What can owners/obligees do to protect themselves?  Verify your bonds.  How?  I suggest utilizing the resources furnished by the Surety & Fidelity Association of America (@SuretyFidelity) on its “Verify Your Bond” webpage. There you will find information needed to locate a particular bonding company and inquire about the authenticity of a specific bond.  You’ll also find a current list of surety companies participating in the Association’s Bond Authentication Program.

Stay vigilant, owners/obligees.

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Filed under Payment Bonds, Performance Bonds, Surety Law

Top 10 Things to Know About North Carolina’s New Design-Build/Public-Private Partnership Law

This past summer, the N.C. General Assembly passed and Governor McCrory signed into law groundbreaking legislation authorizing the use of design-build, design-build bridging and public-private partnerships in the delivery and financing of public construction projects in the state.  The legislation is sure to alter North Carolina’s public procurement landscape drastically and influence the complexion of the state’s construction industry, particularly at the design and prime contractor levels.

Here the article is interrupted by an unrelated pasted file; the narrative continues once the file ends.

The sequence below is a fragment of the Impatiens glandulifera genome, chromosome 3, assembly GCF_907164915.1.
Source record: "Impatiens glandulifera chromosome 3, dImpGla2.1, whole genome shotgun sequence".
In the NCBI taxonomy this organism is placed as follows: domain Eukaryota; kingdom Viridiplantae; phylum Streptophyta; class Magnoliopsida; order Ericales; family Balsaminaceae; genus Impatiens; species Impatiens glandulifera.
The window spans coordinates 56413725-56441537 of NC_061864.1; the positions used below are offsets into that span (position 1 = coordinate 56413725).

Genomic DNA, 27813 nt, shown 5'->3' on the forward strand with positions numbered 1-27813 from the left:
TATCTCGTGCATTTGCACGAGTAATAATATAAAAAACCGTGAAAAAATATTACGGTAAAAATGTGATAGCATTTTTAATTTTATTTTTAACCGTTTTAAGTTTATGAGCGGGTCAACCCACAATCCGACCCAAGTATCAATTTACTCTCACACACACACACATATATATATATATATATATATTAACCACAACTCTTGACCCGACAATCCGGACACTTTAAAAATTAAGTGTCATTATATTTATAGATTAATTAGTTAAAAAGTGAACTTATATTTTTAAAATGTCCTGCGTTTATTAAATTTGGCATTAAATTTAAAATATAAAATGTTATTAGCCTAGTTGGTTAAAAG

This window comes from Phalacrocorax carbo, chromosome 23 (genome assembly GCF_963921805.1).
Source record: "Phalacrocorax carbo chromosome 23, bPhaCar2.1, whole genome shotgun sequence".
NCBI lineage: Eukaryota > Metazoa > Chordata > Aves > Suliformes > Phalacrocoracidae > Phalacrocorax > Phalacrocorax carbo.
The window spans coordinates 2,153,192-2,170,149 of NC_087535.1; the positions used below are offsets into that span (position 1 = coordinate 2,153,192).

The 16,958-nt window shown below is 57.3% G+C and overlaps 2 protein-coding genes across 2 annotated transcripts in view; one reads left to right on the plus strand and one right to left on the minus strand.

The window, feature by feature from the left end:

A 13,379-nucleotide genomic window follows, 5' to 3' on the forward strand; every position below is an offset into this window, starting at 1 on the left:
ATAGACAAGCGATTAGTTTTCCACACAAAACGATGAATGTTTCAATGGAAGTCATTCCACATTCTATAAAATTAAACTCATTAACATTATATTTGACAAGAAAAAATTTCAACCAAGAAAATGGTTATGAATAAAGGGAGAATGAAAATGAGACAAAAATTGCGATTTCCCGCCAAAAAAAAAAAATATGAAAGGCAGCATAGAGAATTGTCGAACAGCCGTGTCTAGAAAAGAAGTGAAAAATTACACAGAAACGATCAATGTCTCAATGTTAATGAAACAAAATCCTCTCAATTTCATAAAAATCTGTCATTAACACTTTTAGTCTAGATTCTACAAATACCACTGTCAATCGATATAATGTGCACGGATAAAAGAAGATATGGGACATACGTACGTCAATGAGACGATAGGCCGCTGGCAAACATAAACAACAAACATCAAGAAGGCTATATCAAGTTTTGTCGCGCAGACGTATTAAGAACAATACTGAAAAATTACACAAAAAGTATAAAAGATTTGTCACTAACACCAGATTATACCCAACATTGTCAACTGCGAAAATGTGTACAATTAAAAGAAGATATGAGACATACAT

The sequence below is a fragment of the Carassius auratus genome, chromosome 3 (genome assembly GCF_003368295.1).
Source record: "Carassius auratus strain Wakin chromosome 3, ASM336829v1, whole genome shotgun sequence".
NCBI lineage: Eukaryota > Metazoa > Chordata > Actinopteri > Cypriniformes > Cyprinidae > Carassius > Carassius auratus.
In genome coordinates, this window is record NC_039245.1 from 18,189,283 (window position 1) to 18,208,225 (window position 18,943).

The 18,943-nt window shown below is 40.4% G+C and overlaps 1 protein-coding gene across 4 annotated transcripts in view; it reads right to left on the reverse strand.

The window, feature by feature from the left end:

DBP3Last Wednesday, October 23, I attended an excellent panel discussion covering key aspects of House Bill 857 (“HB 857″) sponsored by Carolinas AGC Foundation, AIA North Carolina (@AIA_NC), the Professional Engineers of NC (@ProfEngNC), United Minority Contractors of North Carolina and the American Council of Engineering Companies of North Carolina.  Based on that discussion and my own review and analysis of the legislation, here are my top ten observations:

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Filed under Feature story, Local law, policy & news, Payment Bonds, Project Delivery Systems, Public Bidding, State law, policy & news

Construction Tweets of the Week

Alright, faithful readers, it’s time to launch a new feature here at N.C. Construction Law, Policy & News, a little something I’m christening the “Construction Tweets of the Week.”

The construction industry at all levels — local, state and national — enjoys an increasingly vibrant presence on Twitter.  I aim to showcase some of the voices that left an impression on me in the preceding week, as well as to facilitate ongoing discussion, whether in the Comments section of this blog and/or in the Twitterverse beyond.

You’ll note the tweets embedded here are fully interactive, with hotlinks to each Tweep’s profile, linked content and “Follow” button.  The reply, retweet and “favorite” functions are also fully operational.  Click early, click often, and become a part of the Construction Twitterati.

Without further ado, here are the Construction Tweets of the Week for the week ending Saturday, October 5, 2013:

1.  Dave Simpson of CarolinasAGC blasted out this tweet about six not-to-be-missed, CAGC-sponsored seminars concerning the North Carolina Legislature’s recent adoption of the design-build and public-private partnership (“P3″) project delivery systems for public projects in North Carolina:

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Filed under Mediation, Project Delivery Systems, Surety Law

Who Benefits from Subcontractor Default Insurance? Not Project Owners.